High-Tech Hustle: How Technology has Changed the Stock Market
We have come a long way from the days when traders would yell out their trades over each other’s voices on the stock exchange floors, but many of us don’t realize the true extent of technology’s impact on the stock markets of the world and how technology has changed the stock market. High-tech trading practices have brought a whole new level of efficiency, capacity, and effectiveness. Let’s explore some of the ways modern technology has made an impact on the trading world.
The rate at which traders could carry out their selling and buying used to be pegged on how fast their transactions could be recorded, broadcast on the trading room floors. In the age of the computer, trading takes place in split seconds. You could place an order on your holding of choice and have it ratified worldwide in the wink of an eye. While it’s true that there are still vestiges of the old days, such as the three-day waiting period for stock purchases, you can’t compare the conditions traders work in today to what they were in the past.
Aside from the frequency of trades witnessed in this day and age, the volume of trade that takes place today has increased as well. High-frequency trading has been made possible with the advent of electronic trading facilities. With this capacity, people have the ability to carry out complete buying and selling cycles on the same holding within a single day, sometimes within minutes. The commonly used term used for this increased ability is day trading’, in reference to the exceptionally short turnaround times made possible with technology.
The impact of the day trading age has been a game changer in the trading world. While individual day traders may not have much of an impact on the stock valuations of their interest, there is massive influence wielded by large institutional investors, who are capable of trading millions of dollars’ worth of shares at a single instant. When these types of transactions take place, as any forex expert advisor will tell you, the market will definitely experience a shock. This has the potential to morph into a bear or bull run depending on the nature of the transaction. Back when trading was being carried out at a more sedate pace, we didn’t have to worry about such possibilities.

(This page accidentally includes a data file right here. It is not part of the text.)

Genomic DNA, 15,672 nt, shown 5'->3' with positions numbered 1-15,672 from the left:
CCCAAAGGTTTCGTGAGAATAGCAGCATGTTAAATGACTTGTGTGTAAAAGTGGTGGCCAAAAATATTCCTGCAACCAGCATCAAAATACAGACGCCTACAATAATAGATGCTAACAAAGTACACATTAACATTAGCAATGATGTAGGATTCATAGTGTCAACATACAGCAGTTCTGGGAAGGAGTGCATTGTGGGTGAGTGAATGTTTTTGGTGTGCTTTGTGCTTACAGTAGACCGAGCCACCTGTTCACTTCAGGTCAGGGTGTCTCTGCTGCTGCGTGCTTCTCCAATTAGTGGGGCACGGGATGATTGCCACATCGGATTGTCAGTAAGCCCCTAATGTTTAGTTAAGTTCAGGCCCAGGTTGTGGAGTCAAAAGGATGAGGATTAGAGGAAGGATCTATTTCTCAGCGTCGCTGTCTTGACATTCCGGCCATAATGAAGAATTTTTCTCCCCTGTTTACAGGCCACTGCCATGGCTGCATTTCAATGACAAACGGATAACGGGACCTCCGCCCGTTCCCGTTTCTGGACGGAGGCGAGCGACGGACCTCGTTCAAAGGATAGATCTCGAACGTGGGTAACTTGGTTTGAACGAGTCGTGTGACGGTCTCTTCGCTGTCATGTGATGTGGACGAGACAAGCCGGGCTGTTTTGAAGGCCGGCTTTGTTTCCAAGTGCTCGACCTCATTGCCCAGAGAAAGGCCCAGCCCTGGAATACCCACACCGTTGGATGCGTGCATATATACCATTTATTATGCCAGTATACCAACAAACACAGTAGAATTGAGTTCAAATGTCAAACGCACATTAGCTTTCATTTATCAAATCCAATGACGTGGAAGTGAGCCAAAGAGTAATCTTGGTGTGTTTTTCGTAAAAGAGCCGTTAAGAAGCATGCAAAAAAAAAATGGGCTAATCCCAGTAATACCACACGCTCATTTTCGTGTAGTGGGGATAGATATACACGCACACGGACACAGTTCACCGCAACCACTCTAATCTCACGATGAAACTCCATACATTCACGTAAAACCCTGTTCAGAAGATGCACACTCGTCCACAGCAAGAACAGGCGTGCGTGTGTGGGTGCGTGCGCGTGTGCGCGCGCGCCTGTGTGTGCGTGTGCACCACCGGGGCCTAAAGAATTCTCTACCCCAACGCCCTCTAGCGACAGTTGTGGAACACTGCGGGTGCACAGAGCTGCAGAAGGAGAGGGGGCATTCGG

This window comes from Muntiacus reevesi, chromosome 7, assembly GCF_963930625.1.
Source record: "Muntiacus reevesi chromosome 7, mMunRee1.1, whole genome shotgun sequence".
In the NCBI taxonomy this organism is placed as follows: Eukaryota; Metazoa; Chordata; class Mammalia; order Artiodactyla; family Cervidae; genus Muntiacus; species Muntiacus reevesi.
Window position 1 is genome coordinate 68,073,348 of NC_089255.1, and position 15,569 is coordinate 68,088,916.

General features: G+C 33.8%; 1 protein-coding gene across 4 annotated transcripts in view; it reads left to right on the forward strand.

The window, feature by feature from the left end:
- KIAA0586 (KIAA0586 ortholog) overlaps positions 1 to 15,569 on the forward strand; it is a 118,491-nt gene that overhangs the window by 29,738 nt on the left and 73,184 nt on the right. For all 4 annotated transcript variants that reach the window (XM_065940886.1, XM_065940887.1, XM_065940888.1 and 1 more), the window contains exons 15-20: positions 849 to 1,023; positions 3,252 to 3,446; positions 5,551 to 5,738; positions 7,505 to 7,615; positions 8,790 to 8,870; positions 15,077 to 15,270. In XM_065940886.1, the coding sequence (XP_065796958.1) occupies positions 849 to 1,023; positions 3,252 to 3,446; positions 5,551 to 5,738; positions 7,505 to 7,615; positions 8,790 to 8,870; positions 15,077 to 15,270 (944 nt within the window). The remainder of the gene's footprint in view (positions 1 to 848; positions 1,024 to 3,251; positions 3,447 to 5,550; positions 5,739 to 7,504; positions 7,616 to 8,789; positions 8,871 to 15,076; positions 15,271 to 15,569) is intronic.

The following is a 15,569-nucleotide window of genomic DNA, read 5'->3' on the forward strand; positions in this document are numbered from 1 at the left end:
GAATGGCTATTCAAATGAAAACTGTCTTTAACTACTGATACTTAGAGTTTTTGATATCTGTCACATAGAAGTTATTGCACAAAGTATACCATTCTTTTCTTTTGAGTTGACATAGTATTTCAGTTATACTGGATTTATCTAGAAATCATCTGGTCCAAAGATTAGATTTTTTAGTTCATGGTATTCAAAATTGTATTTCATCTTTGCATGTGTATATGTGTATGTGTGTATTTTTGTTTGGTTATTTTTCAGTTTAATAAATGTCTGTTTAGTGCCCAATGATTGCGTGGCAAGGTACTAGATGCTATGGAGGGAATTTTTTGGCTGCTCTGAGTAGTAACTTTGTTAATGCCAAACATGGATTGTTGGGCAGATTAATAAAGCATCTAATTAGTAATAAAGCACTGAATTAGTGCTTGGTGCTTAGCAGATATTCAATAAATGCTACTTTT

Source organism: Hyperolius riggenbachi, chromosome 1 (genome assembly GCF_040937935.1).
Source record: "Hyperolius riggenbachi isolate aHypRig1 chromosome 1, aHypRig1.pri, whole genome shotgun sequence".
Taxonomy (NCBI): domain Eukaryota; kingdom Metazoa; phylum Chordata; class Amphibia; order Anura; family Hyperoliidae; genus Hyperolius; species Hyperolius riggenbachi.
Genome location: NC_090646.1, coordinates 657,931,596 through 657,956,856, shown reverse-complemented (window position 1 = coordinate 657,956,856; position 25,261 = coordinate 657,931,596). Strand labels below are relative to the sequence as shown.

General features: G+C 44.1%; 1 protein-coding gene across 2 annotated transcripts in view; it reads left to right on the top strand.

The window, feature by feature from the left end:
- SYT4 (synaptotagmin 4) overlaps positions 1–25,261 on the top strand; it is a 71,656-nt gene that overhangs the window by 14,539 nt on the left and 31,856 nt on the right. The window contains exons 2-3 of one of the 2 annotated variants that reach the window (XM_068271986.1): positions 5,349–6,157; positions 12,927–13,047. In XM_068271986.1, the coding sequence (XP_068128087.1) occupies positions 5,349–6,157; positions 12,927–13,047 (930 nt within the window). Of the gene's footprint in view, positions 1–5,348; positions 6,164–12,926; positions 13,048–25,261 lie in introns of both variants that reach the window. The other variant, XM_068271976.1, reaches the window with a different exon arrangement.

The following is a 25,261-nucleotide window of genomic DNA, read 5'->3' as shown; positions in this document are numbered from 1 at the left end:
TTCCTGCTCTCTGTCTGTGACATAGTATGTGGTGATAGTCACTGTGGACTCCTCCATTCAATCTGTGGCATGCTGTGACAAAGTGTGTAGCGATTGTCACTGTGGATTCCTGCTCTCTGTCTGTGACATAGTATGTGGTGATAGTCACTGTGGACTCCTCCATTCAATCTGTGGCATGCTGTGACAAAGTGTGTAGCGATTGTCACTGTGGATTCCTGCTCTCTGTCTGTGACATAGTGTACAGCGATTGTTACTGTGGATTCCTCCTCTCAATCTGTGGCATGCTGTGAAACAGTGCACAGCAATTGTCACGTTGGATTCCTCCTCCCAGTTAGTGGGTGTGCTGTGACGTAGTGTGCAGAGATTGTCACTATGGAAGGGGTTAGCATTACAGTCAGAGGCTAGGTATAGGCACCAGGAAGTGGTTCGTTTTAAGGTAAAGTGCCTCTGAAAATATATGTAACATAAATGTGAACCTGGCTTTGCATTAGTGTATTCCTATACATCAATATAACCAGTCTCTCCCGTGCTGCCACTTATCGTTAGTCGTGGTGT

When it comes to the stock market, information is vital. In many cases, how soon you receive pertinent information regarding a stock holding will determine whether you incur a loss or avail yourself of a profitable opportunity. Investors operating today have access to information on a level that hasn’t been seen before. With the internet, traders across the globe may view stock prices, company reports, and all types of breaking news that may have a bearing on the state of their holdings. It’s never been a better time to be a trader. The point to note, however, is that everyone enjoys these same privileges, so the playing field, though smoothened, remains as level as it ever was.
As they say, there is a flip side to every coin. While technology has had many positive impacts on the stock trading world, it has to be acknowledged that it does have its downsides. There are various institutional investors in the stock market that utilize automated trading technology to handle their operations. These would include the likes of hedge funds, mutual funds, pension funds and the like.
Now, the danger here comes in due to the fact that automated actions on the marketplace may occasionally cause shocks due to their unexpected or seemingly irrational nature. When an apparently stable stock holding is suddenly sold off by a major investor, the market is bound to sense that something may be in the offing, and this is precisely the type of situation that develops into bear runs.
Aside from the dangers posed by pre-programmed buying and selling practice, we are also faced with the reality of system-based errors. Machines are not immune to failure as a rule, and the machines relied upon by traders are no exception by any means. Programming bugs and glitches, in addition to possible hardware complications, may come to result in precipitate selling or buying actions.